Timber Concessions Drive 76% of Malaysia’s Deforestation: Report

Concessions for monoculture plantations are the biggest threat to natural forests, according to new data presented by Rimbawatch.

Tue 28 May 24


Malaysia is at risk of losing 16% of its remaining forest cover, with government concessions for timber and palm oil threaten the country’s COP26 commitment to maintain 50% of forest and tree cover.

That is according to the environmental watchdog Rimbawatch, which has been vocal about Malaysia’s lack of transparency around forestry and land use data.

Now, its latest publication, the State of Malaysian Rainforests for 2024, reports that based on its own definition of deforestation, forests at-risk have increased from 2.3 million hectares in 2023 to 3.2 million hectares.

According to the report, “timber plantations represent more than 76% of total threats to forests, with the majority of these concessions located in intact forests,” adding that “oil palm and timber concessions overlap.” 

In addition, it alleges that timber plantations are encroaching on indigenous communities, with “the majority of future deforestation unreported by Malaysian authorities due to loopholes in definitions.”

The loopholes stem from how the Malaysian government categorise the conversion of natural forests to timber plantations: “When a natural forest in a gazetted estate or reserve is converted to monoculture,” it said, “Malaysia does not consider any clearances for timber plantations as deforestation, regardless of physical changes to the ecosystem.”

Malaysia pledged to preserve 50% of forest and tree cover as part of its Nationally Determined Contribution at COP26. Footage courtesy of @UNClimateChange.

The upshot is that, in line with the Food and Agricultural Organisation’s (FAO) definition of deforestation, “there is hardly any deforestation from plantations,” with Rimbawatch also alleging the government is therefore manipulating its forest cover area.

If Malaysia targets 2.3m hectares for deforestation, will forest cover drop to 47.35% (below the COP26 commitment)

“If this deforestation occurs, Malaysia’s forest cover will drop below 50 per cent of our landmass, thereby constituting a failure of Malaysia’s commitment to maintain 50 per cent forest cover,” Rimbawatch said in a press statement accompanying the report.

It said that the overall loss of forests – measured at 3.2 million hectares, is equivalent to Pahang, Malaysia’s largest state. According to Rimbawatch co-founder and director Adam Farhan, Pahang is among the top states where concessions overlap with natural forests, with other states including Sarawak, Sabah, and Kelantan. 

The report also states that Sarawak reported 68.2% of timber plantations in intact forests, four times more than the next highest—Sabah, with 16.1%. Of all concession types, monoculture timber plantations are the greatest threat to Malaysian forests, followed by degazettement of forest reserves, hydropower projects, and palm oil plantations.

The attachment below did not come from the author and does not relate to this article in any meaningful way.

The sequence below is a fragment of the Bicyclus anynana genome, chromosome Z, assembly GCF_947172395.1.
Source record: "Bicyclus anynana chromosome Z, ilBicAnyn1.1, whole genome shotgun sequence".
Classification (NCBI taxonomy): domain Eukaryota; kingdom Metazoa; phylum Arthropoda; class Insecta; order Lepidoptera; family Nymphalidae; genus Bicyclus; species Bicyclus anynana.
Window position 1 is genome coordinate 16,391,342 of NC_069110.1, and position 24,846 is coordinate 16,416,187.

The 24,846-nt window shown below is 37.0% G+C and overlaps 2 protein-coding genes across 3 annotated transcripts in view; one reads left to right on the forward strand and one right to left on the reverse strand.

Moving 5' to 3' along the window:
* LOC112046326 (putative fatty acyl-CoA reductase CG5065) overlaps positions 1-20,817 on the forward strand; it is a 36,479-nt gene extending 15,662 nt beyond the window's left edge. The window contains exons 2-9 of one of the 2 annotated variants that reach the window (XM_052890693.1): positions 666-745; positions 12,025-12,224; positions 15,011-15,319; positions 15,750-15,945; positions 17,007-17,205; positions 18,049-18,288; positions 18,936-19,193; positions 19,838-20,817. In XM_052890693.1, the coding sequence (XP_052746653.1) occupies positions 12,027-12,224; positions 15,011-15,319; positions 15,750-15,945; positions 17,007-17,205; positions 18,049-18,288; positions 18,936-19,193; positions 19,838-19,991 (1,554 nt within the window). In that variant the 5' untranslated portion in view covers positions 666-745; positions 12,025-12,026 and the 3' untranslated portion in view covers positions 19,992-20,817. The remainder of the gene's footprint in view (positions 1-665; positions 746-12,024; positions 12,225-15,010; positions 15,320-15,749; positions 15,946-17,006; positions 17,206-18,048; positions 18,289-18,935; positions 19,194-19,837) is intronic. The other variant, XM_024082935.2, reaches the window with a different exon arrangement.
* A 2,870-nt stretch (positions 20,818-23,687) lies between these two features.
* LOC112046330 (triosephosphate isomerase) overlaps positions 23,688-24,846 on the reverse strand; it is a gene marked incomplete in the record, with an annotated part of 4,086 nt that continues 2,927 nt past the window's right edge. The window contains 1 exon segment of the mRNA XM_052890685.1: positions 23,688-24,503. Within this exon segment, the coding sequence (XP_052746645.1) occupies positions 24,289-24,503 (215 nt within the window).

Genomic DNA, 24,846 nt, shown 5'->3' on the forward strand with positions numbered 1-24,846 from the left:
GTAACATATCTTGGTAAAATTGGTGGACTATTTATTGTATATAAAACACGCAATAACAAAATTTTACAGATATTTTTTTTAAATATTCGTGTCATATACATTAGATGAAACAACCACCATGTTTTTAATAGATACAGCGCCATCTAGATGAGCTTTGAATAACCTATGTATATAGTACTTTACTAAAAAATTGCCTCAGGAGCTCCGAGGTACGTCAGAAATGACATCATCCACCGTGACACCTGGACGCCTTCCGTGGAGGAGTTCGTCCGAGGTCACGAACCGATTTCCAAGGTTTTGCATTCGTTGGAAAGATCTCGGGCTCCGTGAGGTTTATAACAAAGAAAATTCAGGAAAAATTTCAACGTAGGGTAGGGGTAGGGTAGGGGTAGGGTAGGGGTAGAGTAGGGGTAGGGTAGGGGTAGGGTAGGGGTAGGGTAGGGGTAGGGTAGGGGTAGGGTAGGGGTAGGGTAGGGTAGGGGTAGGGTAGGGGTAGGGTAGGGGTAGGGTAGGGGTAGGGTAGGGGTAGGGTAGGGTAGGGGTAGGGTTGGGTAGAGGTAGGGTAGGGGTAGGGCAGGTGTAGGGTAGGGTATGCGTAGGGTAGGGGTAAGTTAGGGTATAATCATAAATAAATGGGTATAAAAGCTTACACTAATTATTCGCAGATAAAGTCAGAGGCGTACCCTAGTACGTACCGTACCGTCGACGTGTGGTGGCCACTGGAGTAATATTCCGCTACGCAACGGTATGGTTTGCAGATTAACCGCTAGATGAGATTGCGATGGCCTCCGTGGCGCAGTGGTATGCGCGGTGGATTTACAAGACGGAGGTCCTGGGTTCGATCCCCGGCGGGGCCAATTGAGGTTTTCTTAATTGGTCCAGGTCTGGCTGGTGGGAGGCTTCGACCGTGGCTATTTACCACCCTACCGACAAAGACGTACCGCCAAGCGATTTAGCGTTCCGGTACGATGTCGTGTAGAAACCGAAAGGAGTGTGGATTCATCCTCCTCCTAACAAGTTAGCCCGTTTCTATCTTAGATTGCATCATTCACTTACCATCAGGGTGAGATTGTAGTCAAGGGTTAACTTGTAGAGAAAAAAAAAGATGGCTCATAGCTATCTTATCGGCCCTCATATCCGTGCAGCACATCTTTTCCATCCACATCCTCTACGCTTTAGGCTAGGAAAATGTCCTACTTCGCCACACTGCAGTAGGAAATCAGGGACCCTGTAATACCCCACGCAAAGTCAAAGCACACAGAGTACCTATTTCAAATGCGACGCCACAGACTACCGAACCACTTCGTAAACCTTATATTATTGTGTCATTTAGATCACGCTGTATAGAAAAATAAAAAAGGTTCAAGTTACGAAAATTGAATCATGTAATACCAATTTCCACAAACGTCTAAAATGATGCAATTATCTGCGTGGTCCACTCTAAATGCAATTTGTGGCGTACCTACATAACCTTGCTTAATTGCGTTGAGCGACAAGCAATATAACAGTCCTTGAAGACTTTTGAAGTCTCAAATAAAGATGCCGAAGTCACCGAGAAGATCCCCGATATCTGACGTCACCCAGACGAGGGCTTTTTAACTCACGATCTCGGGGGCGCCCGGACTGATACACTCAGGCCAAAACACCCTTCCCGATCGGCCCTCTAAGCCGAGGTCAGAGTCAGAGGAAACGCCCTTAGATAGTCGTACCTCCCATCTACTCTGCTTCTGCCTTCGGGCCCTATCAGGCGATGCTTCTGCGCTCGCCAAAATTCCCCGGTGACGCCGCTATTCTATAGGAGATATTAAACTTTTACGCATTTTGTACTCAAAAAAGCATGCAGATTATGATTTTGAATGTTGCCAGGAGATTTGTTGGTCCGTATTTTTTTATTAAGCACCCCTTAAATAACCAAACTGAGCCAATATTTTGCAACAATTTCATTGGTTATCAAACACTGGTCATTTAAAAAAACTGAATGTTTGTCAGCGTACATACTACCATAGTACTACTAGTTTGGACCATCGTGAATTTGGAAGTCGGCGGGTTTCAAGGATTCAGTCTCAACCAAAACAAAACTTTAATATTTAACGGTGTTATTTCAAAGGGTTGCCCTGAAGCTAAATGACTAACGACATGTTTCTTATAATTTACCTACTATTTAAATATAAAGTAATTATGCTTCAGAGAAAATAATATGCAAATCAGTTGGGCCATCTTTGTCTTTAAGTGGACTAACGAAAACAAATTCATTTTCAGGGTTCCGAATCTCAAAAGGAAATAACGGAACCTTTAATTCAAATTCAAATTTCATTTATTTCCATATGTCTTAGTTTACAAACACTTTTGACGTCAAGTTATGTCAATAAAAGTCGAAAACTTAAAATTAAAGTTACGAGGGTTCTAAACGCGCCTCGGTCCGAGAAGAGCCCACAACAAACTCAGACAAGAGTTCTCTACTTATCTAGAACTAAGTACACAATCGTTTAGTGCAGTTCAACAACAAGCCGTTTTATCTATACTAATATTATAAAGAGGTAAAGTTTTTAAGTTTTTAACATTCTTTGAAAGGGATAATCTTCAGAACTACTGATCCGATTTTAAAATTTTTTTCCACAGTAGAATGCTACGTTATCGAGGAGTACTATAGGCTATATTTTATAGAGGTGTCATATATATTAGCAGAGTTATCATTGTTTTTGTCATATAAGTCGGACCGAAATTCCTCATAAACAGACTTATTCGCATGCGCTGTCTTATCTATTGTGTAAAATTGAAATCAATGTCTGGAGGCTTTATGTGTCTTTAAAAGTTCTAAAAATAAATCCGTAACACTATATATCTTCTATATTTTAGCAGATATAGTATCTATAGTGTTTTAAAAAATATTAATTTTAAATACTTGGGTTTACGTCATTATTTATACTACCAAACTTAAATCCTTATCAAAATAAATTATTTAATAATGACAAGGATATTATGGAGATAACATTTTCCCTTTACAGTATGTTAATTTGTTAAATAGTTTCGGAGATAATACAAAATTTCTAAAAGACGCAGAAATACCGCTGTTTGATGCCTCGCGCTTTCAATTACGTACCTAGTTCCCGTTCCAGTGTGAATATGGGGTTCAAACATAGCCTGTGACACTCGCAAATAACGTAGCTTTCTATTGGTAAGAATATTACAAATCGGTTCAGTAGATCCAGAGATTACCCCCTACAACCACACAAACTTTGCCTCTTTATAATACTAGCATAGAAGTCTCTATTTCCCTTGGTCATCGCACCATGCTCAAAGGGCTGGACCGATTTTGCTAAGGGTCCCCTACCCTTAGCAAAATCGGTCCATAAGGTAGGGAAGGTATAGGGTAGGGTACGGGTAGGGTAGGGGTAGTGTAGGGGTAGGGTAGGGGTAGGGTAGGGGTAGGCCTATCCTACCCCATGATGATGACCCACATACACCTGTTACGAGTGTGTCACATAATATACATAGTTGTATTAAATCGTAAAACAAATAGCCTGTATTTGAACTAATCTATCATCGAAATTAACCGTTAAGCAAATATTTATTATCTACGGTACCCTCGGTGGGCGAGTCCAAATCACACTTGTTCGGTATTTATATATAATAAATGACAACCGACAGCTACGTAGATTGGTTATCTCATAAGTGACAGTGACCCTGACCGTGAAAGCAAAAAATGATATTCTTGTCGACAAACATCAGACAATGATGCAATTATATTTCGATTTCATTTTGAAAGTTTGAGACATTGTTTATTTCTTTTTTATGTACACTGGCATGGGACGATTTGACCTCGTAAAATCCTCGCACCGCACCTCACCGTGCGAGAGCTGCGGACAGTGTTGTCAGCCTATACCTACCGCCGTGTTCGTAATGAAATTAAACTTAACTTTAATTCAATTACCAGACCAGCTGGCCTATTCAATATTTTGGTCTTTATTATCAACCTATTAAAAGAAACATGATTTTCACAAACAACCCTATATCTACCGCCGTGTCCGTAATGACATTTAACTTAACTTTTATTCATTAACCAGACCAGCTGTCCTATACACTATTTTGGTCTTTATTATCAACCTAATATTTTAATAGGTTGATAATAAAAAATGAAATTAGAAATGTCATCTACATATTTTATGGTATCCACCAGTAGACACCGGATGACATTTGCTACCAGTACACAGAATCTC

Screenshot 28 5 2024 145740 9b2d2d75 7adf 4ea5 8c47
Three-quarters of all at-risk forests are located inside timber plantations.

According to the report “timber plantations refer to programmes Malaysia’s forestry authorities support to increase timber supply,” adding that “these plantations … involve the clearance of natural forests in forest reserves and their conversion to monoculture plantations, usually for rubberwood or acacia.”

Whilst authorities promote plantations as a means to “restore” degraded forests, data showed that just 38% of forests in timber plantation concessions are degraded, with the majority classified as “undisturbed forests.” 

Rimbawatch analysed the data using ArcGIS, measuring the European Union’s Tropical Moist Forest cover data set, a tool used to support the EUDR against Malaysia’s concession boundaries.

Worryingly, the Rimbwatch said that due to official definitions of forest cover, much of the deforestation could go unreported. “Official data remains untransparent,” Rimbawatch noted, pointing out that Malaysia does not publish geospatial data of its official forest cover statistics and that timber concession maps are outdated.

Screenshot 28 5 2024 145548 9b2d2d75 7adf 4ea5 8c47
Overlap of Oil Palm and Timber Concessions in Sarawak, Malaysia. (Image Credit: RimbaWatch 2023)
Definitions matter: Push for greater transparency in reporting.

Not only will the clearance of Malaysian forests jeopardise its forest cover commitments, but it also threatens the country’s biodiversity and ecological functions and its commitment to achieving net-zero greenhouse gas emissions by 2050. 

According to the report, clearing 2.4 million hectares of timber plantations would release 368 million tonnes of carbon dioxide into the atmosphere – equivalent to a year’s worth of emissions from the UK. As a result, “Rimbawatch is making an urgent call based on these findings for an immediate end to all conversions in forest reserves for timber plantations.”

The new report comes just weeks after Rimbewatch launched a new tool to track deforestation in Malaysia. “Forest Tracker” allows users to track past and projected deforestation in Malaysia, with different land-use layers, including oil palm, timber plantations, mining, infrastructure and other commodities.

According to Rimbawatch, the Forest Tracker is the only comprehensive Malaysian forest concessions database covering all deforestation-risk sectors. It is the only publicly available collated dataset on Indigenous traditional territories nationwide. 

“As the government continues to hide data related to environmental impact assessments, the location of oil palm plantations, forest reserves, forest cover and others, we hope that by publishing this map, we are, as a citizen-led initiative, fulfilling the right of the public to information,” Mr Farhan said. 


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